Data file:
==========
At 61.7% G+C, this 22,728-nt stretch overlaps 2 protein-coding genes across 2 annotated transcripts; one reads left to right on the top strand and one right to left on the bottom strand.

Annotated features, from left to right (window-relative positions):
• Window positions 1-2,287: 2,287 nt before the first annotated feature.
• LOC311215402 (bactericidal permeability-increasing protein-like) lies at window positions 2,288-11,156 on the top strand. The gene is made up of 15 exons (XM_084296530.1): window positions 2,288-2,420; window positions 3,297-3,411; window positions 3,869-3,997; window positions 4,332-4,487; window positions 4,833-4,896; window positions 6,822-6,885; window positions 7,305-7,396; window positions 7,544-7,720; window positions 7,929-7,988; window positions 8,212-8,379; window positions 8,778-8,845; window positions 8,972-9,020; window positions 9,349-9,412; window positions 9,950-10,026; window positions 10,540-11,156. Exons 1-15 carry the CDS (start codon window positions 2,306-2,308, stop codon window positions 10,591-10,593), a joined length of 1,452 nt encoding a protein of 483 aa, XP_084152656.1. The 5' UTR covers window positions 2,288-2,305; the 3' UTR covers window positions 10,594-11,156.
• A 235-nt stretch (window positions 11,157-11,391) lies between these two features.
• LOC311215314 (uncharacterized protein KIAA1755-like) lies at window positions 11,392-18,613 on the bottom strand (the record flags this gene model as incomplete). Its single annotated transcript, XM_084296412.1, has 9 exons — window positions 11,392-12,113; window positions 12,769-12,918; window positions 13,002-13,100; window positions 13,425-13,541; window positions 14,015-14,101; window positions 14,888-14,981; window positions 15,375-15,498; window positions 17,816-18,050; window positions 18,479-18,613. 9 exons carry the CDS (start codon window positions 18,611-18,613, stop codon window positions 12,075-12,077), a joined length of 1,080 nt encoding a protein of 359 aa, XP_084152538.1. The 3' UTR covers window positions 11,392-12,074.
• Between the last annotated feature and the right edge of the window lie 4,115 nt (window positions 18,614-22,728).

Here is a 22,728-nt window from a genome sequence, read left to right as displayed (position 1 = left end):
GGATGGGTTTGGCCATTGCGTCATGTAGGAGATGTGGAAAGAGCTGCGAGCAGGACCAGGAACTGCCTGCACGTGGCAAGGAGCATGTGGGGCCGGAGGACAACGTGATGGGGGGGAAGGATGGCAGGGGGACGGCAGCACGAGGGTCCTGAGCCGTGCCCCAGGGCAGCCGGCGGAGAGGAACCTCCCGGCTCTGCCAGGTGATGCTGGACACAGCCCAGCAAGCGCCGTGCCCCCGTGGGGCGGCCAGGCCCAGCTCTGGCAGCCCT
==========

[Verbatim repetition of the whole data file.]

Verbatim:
At 61.7% G+C, this 22,728-nt stretch overlaps 2 protein-coding genes across 2 annotated transcripts; one reads left to right on the top strand and one right to left on the bottom strand.

Annotated features, from left to right (window-relative positions):
• Window positions 1-2,287: 2,287 nt before the first annotated feature.
• LOC311215402 (bactericidal permeability-increasing protein-like) lies at window positions 2,288-11,156 on the top strand. The gene is made up of 15 exons (XM_084296530.1): window positions 2,288-2,420; window positions 3,297-3,411; window positions 3,869-3,997; window positions 4,332-4,487; window positions 4,833-4,896; window positions 6,822-6,885; window positions 7,305-7,396; window positions 7,544-7,720; window positions 7,929-7,988; window positions 8,212-8,379; window positions 8,778-8,845; window positions 8,972-9,020; window positions 9,349-9,412; window positions 9,950-10,026; window positions 10,540-11,156. Exons 1-15 carry the CDS (start codon window positions 2,306-2,308, stop codon window positions 10,591-10,593), a joined length of 1,452 nt encoding a protein of 483 aa, XP_084152656.1. The 5' UTR covers window positions 2,288-2,305; the 3' UTR covers window positions 10,594-11,156.
• A 235-nt stretch (window positions 11,157-11,391) lies between these two features.
• LOC311215314 (uncharacterized protein KIAA1755-like) lies at window positions 11,392-18,613 on the bottom strand (the record flags this gene model as incomplete). Its single annotated transcript, XM_084296412.1, has 9 exons — window positions 11,392-12,113; window positions 12,769-12,918; window positions 13,002-13,100; window positions 13,425-13,541; window positions 14,015-14,101; window positions 14,888-14,981; window positions 15,375-15,498; window positions 17,816-18,050; window positions 18,479-18,613. 9 exons carry the CDS (start codon window positions 18,611-18,613, stop codon window positions 12,075-12,077), a joined length of 1,080 nt encoding a protein of 359 aa, XP_084152538.1. The 3' UTR covers window positions 11,392-12,074.
• Between the last annotated feature and the right edge of the window lie 4,115 nt (window positions 18,614-22,728).

Here is a 22,728-nt window from a genome sequence, read left to right as displayed (position 1 = left end):
GGATGGGTTTGGCCATTGCGTCATGTAGGAGATGTGGAAAGAGCTGCGAGCAGGACCAGGAACTGCCTGCACGTGGCAAGGAGCATGTGGGGCCGGAGGACAACGTGATGGGGGGGAAGGATGGCAGGGGGACGGCAGCACGAGGGTCCTGAGCCGTGCCCCAGGGCAGCCGGCGGAGAGGAACCTCCCGGCTCTGCCAGGTGATGCTGGACACAGCCCAGCAAGCGCCGTGCCCCCGTGGGGCGGCCAGGCCCAGCTCTGGCAGCCCT